He explains how the PR and advertising industries fund psychological studies to teach them how to plant emotions and ideas in the subconscious, to bubble to the surface near the ballot-box or the till. Politicians, often following techniques formulated by the Republican consultant Frank Luntz, use quirks of language that shift discussion onto their terms. 'Tax relief', a George W Bush coinage, eventually found itself adopted by the liberal media, too. Progressives, therefore, found themselves on the defensive, arguing against 'relief' before any debate had begun.

A 'nudge unit' in Downing Street has for years used subtle signals, below the level of our immediate understanding, to persuade more of us to save for our pensions, donate our organs and dozens of other things. Technology presents worrying opportunities for powerful bodies to hijack our capacity to think.

We live, Garvey writes, pummelled by 'product placement, infoganda, sock-puppeteering, decoy-pricing, viral marketing, astroturfing, crowd manipulation, newsjacking, framing, spinning, propagandising, agenda setting, message carpet-bombing, anchoring and the nudging of [our] choices'.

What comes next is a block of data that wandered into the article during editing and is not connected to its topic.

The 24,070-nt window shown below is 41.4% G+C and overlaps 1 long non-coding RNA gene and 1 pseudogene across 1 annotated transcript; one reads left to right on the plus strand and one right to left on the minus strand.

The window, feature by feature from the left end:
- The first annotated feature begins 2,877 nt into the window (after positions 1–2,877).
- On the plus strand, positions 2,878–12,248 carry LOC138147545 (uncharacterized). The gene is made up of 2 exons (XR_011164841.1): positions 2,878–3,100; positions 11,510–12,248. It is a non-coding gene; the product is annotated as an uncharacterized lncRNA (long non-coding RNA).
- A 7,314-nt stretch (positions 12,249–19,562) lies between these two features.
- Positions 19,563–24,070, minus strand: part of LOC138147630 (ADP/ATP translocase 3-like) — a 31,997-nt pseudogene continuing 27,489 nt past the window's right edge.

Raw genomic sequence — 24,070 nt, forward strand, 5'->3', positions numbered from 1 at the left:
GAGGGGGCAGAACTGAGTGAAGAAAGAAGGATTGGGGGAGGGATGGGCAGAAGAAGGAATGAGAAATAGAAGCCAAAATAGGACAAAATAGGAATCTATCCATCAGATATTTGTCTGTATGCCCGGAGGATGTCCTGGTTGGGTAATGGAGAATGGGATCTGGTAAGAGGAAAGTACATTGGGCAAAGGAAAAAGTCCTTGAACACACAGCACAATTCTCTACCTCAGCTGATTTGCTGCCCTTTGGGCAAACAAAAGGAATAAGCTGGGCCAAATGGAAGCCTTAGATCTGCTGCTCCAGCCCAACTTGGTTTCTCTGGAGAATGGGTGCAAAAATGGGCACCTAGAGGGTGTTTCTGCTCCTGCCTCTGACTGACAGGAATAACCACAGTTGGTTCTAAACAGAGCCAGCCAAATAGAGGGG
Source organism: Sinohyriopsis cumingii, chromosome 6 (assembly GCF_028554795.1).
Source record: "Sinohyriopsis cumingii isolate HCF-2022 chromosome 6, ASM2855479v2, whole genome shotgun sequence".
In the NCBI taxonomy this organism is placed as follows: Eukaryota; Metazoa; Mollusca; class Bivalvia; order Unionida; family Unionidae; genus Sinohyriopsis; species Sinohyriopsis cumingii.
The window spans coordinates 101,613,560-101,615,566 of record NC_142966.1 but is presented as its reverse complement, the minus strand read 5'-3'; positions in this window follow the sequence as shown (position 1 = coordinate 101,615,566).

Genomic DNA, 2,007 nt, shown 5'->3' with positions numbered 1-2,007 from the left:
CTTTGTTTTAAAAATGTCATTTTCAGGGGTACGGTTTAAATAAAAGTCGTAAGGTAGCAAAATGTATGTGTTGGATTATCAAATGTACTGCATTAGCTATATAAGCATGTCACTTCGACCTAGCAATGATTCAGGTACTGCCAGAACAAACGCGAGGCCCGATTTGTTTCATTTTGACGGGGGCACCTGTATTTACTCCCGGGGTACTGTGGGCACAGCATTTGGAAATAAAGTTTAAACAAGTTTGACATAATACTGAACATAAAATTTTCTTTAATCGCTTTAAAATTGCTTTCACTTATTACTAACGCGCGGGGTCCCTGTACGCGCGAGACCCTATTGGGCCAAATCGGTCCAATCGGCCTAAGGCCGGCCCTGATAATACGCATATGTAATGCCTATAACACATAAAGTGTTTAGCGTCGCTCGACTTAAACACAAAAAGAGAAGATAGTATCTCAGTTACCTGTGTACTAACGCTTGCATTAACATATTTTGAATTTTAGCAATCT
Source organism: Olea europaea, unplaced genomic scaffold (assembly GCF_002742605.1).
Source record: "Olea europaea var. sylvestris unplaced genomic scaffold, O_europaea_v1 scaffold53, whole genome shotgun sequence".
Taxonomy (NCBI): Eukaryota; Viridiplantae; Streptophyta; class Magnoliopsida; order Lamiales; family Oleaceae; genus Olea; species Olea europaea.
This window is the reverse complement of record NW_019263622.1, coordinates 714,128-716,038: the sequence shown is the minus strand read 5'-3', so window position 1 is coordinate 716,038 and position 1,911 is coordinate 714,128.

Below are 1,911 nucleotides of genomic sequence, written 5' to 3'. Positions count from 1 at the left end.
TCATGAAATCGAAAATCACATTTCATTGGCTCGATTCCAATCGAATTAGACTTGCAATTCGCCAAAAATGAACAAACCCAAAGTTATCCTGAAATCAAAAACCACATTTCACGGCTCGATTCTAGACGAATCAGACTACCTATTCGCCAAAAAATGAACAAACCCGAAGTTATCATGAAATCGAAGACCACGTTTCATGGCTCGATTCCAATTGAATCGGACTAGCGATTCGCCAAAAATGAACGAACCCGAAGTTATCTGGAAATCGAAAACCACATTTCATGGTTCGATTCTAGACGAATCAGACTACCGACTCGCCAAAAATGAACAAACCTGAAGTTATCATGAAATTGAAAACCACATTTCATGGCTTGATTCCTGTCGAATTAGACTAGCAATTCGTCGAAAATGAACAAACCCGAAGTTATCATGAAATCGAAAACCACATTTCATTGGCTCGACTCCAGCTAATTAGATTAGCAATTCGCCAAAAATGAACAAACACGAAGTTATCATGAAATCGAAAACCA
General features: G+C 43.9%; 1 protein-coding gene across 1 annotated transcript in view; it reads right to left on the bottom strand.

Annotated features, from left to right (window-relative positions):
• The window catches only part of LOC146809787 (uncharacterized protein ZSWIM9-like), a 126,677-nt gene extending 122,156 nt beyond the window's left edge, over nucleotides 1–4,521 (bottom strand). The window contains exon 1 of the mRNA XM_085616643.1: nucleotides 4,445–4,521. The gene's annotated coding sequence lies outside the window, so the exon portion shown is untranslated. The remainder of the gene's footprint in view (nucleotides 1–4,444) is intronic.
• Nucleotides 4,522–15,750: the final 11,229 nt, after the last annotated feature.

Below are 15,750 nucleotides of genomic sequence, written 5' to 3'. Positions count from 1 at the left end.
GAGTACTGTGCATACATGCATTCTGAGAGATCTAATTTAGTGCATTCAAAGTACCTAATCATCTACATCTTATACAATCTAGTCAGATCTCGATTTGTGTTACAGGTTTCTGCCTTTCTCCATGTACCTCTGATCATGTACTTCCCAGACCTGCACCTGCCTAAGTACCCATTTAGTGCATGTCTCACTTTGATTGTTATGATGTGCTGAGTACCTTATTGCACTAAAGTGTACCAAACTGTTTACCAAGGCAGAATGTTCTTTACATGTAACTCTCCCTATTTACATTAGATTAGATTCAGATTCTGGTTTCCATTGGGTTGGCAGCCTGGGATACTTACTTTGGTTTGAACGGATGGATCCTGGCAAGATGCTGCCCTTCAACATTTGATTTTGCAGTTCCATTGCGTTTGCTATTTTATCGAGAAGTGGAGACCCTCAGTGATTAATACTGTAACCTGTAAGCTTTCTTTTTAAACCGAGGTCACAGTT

In language only just avoiding paranoia, he explains how walking to the shops can induce in him a state of semi-impotent rage as he notices the psychological ploys being used against him. Cancer-charity 'chuggers' wearing lab coats accost him: deep in our subconscious, the costume implies respect and authority. Perusing supermarket aisles, he notes how goods have been placed using the 'Gruen Transfer' (a method found over decades to make us buy more than we intended).

Most intelligent people probably feel already that corporate and other forces are pressuring them incessantly. And some parts of the book are overblown: why shouldn't Tesco place its goods carefully? But overall this is a boisterous dissection of the forces jellifying our minds.